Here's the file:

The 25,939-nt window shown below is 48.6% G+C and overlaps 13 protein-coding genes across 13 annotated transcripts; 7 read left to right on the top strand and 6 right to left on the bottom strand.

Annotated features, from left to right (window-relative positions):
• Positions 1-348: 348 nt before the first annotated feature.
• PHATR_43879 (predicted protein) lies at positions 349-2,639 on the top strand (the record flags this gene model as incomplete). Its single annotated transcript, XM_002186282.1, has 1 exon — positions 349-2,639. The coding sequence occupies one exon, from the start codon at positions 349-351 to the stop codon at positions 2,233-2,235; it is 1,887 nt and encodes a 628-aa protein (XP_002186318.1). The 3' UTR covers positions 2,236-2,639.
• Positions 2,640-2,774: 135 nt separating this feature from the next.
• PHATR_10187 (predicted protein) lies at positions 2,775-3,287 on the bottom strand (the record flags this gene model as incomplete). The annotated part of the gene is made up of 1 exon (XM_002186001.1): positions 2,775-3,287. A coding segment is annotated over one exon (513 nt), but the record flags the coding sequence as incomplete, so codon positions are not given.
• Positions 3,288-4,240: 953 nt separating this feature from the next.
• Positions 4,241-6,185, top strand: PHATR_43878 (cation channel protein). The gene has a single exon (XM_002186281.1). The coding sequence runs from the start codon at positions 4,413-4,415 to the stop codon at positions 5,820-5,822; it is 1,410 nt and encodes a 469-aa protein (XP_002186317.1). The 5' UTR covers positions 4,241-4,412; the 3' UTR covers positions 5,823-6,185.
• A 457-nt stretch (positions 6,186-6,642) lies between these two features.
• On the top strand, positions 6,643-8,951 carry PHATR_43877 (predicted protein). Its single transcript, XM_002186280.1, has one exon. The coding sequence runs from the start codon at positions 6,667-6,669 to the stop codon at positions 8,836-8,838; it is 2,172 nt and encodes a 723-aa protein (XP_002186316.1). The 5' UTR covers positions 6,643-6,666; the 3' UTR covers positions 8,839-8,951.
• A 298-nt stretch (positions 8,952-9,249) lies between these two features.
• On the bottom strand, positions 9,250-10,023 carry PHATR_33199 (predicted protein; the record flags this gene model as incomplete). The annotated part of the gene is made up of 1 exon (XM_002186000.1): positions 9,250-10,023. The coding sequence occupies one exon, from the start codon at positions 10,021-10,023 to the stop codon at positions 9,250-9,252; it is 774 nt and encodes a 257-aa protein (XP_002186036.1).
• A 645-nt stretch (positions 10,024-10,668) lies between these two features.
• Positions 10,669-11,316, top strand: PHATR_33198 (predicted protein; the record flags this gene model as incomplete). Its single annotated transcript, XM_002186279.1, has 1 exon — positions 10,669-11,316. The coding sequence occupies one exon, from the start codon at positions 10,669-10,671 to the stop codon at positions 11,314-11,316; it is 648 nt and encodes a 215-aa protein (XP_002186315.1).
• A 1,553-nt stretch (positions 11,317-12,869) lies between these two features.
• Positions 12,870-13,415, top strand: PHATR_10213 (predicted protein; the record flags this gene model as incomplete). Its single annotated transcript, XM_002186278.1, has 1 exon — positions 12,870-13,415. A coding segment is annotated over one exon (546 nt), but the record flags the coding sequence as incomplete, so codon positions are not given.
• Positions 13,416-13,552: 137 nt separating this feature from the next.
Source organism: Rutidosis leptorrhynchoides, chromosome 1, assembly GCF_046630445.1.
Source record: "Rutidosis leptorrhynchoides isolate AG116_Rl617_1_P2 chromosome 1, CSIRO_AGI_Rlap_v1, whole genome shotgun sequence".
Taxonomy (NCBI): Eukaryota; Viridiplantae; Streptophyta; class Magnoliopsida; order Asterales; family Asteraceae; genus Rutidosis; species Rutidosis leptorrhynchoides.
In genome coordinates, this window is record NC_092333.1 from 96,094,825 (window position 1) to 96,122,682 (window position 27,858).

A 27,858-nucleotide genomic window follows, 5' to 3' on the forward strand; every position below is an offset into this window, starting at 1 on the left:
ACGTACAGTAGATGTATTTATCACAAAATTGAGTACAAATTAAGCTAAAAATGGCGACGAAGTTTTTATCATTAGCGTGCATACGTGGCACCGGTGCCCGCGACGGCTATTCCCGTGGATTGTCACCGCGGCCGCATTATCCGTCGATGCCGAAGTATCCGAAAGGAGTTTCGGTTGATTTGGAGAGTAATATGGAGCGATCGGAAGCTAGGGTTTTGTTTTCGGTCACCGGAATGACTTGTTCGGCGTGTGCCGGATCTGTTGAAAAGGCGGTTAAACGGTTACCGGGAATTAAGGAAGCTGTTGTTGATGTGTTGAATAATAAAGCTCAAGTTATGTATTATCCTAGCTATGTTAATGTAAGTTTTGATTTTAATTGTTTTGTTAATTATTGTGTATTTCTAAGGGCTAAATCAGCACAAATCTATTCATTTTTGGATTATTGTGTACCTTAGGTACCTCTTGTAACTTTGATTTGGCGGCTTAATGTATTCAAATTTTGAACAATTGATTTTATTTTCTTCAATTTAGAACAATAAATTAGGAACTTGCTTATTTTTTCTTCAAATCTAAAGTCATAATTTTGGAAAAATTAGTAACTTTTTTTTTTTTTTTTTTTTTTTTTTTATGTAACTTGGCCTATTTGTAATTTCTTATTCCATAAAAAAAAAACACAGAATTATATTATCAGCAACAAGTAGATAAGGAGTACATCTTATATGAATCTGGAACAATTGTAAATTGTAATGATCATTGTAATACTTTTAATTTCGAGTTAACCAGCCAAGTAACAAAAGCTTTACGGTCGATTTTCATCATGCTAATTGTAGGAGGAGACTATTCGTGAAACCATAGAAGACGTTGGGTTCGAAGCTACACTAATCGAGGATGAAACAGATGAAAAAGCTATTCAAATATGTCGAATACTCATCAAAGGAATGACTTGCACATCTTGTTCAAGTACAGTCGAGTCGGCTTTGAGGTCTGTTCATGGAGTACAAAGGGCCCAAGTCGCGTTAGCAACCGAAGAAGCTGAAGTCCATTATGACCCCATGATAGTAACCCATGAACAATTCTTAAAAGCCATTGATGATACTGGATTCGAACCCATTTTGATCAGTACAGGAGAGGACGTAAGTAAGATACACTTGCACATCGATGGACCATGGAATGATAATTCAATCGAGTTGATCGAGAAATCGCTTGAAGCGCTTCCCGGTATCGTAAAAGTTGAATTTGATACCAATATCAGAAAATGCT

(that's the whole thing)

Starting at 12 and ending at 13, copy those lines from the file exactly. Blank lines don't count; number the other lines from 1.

• On the bottom strand, positions 9,250-10,023 carry PHATR_33199 (predicted protein; the record flags this gene model as incomplete). The annotated part of the gene is made up of 1 exon (XM_002186000.1): positions 9,250-10,023. The coding sequence occupies one exon, from the start codon at positions 10,021-10,023 to the stop codon at positions 9,250-9,252; it is 774 nt and encodes a 257-aa protein (XP_002186036.1).
• A 645-nt stretch (positions 10,024-10,668) lies between these two features.